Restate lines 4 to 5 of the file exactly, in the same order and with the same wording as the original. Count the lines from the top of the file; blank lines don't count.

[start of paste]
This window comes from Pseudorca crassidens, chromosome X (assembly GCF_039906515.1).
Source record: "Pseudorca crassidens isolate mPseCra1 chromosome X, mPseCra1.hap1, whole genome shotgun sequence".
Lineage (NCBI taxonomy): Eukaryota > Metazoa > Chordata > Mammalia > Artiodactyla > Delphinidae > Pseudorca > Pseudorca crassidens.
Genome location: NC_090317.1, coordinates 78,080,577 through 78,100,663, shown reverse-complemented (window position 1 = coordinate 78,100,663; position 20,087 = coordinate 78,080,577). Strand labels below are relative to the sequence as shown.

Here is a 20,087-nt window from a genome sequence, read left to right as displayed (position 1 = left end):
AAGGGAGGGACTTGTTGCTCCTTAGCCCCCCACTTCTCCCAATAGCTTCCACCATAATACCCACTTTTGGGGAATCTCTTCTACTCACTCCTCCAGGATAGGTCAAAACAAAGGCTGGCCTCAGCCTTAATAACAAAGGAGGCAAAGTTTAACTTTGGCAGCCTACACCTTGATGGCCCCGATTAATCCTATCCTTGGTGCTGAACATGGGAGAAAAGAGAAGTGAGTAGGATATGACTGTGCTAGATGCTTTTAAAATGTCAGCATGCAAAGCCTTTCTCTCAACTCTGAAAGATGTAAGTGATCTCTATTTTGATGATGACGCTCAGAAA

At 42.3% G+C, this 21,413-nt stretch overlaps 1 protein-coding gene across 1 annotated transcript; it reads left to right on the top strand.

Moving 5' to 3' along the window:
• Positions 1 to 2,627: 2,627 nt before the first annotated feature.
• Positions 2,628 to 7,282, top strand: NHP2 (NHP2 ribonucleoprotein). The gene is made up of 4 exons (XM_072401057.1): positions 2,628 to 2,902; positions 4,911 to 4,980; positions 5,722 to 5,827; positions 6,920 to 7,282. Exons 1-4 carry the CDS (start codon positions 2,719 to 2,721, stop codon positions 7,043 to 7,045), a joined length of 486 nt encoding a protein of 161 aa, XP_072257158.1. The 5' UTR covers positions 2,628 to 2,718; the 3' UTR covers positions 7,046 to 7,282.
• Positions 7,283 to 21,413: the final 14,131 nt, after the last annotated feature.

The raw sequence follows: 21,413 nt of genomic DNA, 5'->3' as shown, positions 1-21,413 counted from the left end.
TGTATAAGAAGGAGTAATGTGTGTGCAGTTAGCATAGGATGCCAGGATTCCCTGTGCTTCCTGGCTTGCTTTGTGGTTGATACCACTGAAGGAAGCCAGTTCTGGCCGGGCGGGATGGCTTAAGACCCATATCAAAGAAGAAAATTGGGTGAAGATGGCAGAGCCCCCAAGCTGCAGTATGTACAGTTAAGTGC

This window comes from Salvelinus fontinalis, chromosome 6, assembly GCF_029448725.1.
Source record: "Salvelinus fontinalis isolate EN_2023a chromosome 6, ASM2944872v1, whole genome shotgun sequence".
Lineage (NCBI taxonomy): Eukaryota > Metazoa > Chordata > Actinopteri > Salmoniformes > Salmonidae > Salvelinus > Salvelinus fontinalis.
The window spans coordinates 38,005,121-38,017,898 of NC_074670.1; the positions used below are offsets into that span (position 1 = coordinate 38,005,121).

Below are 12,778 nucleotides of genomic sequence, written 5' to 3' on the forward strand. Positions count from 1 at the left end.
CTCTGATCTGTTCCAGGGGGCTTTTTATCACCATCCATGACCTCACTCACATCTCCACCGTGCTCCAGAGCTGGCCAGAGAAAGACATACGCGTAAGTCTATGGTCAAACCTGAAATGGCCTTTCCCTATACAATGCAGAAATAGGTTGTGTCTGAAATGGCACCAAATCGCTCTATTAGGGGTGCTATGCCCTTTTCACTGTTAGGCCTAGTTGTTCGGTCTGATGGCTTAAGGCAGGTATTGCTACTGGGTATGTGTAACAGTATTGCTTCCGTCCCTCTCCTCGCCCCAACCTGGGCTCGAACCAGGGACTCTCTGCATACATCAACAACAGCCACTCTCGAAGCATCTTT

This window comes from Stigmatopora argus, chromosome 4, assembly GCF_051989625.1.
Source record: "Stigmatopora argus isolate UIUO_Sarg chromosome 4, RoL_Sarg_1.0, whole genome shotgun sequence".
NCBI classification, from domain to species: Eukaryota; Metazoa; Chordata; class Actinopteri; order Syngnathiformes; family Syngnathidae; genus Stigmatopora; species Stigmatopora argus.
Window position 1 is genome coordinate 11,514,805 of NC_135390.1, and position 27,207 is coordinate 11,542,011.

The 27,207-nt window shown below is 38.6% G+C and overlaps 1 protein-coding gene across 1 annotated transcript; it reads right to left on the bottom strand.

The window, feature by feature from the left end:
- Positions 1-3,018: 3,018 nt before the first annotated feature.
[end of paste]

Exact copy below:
Genome location: NC_090317.1, coordinates 78,080,577 through 78,100,663, shown reverse-complemented (window position 1 = coordinate 78,100,663; position 20,087 = coordinate 78,080,577). Strand labels below are relative to the sequence as shown.

Here is a 20,087-nt window from a genome sequence, read left to right as displayed (position 1 = left end):